falling like talcum powder, signaling imminent collapse’


From down below the lift cage raised Miners into light

Like escapees tunnelled from capture

But the afters shift took them into

Midnight blue sky

Dotted with stars


From down below where no toilets were

They ‘did it’ where they could

Found a private place to squat and

 ‘you bare arsed ‘n’ got on wi’ it

‘n’ buried it, and guess you’d call it

toileting down t’pit’

Some did it on a shovel and threw it on a conveyor

Ate their snap and drank their liquids

Now that sounds like Hecate’s lair


So high metal walls now divide

A community that once was there

True Blues are triumphant

The common herd are done

Reverted to the olden days

Squeezed out like comedones

Stamped out like worms of the earth

Pawns in a political mission  

Spurned into oblivion

As if no life was lived there

Just stories to pass down

By faithful descendants

Or hangers on to

Our past industrialisation


About people who strived, lived and loved

(As much as was possible in a severed world)

Gardened and dug

(Well it was like a drug  - a Face Worker just couldn’t stop!)  


Made the most of the fresh air

Before re-entry in the Underworld

From beery nights to early shift hango’ers

Good night with the ‘Turn’

In the Working Men’s Club

Gone with the hub

Of life that built

A society

And fascination of kids

Like us


O’er coal wounds ground

In the skin of their backs

A result of particles

Of coal dust trapped

Under the skin

All the older miners had


A visible reminder

Of a dangerous occupation

Her granddads and my granddad

Most father’s and mine

Backs gouged inimitably with the familiar pit

Blue Scars



[Italics are from interviews on internet with ex-miners]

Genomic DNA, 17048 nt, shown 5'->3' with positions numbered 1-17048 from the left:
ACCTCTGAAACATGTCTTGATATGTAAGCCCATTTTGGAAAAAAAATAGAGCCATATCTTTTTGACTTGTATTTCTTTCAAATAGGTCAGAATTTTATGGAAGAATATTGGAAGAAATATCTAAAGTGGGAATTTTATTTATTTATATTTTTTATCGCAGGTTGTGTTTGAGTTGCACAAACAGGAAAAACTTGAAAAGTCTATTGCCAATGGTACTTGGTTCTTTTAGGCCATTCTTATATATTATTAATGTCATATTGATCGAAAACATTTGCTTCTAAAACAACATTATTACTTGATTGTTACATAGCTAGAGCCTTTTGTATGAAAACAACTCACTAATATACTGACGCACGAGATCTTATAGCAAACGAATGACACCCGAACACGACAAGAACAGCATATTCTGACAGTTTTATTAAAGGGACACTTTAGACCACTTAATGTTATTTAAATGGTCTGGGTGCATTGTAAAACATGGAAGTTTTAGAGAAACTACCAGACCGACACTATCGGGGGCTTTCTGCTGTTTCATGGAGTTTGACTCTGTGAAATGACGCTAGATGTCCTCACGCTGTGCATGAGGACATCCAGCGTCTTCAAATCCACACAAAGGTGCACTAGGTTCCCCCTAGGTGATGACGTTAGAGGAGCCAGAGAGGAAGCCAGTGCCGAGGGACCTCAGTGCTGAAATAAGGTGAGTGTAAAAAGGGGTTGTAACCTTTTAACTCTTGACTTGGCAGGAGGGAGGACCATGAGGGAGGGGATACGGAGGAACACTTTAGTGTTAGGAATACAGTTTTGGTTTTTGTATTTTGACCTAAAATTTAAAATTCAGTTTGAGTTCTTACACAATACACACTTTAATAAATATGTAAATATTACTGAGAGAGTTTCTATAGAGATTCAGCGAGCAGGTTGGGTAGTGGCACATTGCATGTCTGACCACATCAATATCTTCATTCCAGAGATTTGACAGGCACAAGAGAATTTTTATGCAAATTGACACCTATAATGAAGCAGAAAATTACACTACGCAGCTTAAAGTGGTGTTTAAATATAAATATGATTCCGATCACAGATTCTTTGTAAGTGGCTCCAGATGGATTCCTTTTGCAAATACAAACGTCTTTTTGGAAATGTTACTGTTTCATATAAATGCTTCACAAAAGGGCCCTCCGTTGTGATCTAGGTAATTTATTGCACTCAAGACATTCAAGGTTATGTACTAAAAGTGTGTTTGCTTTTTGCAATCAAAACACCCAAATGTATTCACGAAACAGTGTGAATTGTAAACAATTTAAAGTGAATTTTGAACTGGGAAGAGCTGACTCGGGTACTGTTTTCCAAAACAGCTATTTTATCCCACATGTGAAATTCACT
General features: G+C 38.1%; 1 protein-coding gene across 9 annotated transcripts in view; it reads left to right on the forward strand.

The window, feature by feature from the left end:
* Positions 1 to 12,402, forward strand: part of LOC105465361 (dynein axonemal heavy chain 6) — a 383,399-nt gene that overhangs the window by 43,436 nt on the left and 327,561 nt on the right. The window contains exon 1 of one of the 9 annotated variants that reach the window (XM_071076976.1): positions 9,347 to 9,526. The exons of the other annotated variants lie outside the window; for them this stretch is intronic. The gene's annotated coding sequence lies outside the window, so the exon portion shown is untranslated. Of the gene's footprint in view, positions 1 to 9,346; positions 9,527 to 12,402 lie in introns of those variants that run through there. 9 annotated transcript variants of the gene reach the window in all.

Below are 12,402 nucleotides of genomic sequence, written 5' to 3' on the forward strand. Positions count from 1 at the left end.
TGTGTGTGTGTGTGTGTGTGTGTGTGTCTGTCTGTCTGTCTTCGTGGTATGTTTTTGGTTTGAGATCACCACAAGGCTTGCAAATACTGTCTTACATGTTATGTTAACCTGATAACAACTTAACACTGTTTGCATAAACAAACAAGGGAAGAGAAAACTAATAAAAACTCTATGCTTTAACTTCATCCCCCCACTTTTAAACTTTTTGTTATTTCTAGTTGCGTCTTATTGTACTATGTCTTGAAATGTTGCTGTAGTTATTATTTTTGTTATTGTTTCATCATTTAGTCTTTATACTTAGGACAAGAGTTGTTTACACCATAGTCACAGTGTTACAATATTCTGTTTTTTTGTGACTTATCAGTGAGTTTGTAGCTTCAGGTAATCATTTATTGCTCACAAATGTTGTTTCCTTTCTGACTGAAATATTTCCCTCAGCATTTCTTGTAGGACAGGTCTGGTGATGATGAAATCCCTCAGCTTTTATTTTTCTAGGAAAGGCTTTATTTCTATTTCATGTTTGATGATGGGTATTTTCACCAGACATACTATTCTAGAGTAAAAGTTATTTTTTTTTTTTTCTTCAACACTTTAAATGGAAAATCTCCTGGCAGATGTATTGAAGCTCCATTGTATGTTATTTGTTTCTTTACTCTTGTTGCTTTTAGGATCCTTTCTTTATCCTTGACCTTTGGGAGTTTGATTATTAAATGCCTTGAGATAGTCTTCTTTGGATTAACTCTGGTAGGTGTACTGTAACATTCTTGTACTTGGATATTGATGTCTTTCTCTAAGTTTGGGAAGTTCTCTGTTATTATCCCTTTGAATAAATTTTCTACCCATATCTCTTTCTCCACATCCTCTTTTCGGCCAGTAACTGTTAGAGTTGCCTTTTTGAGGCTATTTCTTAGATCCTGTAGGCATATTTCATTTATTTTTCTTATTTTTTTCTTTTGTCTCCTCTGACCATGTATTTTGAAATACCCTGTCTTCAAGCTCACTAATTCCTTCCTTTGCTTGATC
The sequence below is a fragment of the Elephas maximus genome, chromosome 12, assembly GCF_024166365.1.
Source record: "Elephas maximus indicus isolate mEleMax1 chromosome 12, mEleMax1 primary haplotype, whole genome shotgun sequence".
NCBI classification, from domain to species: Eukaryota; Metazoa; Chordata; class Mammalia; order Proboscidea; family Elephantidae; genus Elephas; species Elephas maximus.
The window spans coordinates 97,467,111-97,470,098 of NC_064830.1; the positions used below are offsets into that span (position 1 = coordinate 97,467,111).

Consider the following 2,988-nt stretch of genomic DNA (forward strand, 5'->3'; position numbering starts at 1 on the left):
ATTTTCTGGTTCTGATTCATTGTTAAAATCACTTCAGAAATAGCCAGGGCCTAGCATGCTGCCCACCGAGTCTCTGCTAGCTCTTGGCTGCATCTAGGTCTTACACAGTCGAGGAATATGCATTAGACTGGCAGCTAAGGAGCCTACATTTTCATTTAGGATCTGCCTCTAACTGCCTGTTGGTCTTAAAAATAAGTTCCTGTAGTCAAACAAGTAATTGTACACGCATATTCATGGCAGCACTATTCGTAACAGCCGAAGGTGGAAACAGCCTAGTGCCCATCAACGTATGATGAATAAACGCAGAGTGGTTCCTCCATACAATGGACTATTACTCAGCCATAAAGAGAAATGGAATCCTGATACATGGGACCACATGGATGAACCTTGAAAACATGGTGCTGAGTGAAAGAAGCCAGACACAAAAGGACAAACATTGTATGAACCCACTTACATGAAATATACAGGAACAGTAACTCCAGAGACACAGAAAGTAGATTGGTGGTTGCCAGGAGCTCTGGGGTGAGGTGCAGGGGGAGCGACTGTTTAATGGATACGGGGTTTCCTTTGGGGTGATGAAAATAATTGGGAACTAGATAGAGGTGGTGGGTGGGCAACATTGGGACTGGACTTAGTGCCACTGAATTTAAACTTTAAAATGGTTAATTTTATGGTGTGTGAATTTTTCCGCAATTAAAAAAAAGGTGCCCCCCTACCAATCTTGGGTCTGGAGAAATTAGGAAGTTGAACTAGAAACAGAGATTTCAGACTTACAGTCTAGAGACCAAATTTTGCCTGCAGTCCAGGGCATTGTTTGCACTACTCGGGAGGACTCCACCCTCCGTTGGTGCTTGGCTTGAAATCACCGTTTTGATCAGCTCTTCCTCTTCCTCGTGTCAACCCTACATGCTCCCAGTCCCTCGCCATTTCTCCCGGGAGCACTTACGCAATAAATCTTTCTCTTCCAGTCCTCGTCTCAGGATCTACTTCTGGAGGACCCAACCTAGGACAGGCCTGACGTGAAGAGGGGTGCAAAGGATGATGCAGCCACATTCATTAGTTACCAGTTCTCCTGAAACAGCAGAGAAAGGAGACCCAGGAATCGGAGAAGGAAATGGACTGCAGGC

Poor Doors
Sheriff Stars

thistles stretch their prickly arms afar

Black Triangle
bedroom tax
Disrupt and Upset

Wendy Young reviews for Disability Arts Online. She has had a sequence published with Natterjack Press (after reviewing Rite of Passage for DAO and being encouraged by Peter Street) and has also been published in South Bank Poetry. She blogs for DAO and performs quite often (Survivors, Shuffle Festival, Liberty, Together 2012 etc). She also has a page on Creative Future's website. Her most recent collection is The Dream of Somewhere Else (Survivors' Poetry).

Blue Scars

on the faces of miners are sometimes also caused by mine explosions – a terrible reminder of the hard working conditions in the mines



Julie tells me her granddad

Worked on his hands and knees

In the mine ‘not high enough to stand in’

Picks to break the face

From the age of eleven between the coal and his tools

This was the Miner’s drudgery


Julie tells me when her son

Drives her to where she grew up

Next to the pit now levelled

Since the 1980s Strike


She can’t believe that replacing it

Is a Stepford Wife estate

With a high metal wall

And I cynically say

‘To keep the low life out?’

‘They’ve made us into a shanty town and after all that slog

My granddad did for all those years seems to have been for nowt!

It’s like they’ve closed us down!’


And I Mmm and Arghhh

And we’re angry together

‘cause when we grew up

Almost everyone was tethered

And had links to Woolley Mine

And a certain Mr Scargill


I met a woman in Barcelona

A descendant of the original owner

Before Nationalisation

My great grandfather being a farmer

At High House farm - Woolley Edge

I said ‘they may have know each other

Isn’t it strange how times have changed

and now their blood has brought us together?’

bedroom tax
Sheriff Stars

thistles stretch their prickly arms afar

Black Triangle
Disrupt and Upset

Militant Thistles

prickling the politics of "permanent austerity"

bottom of page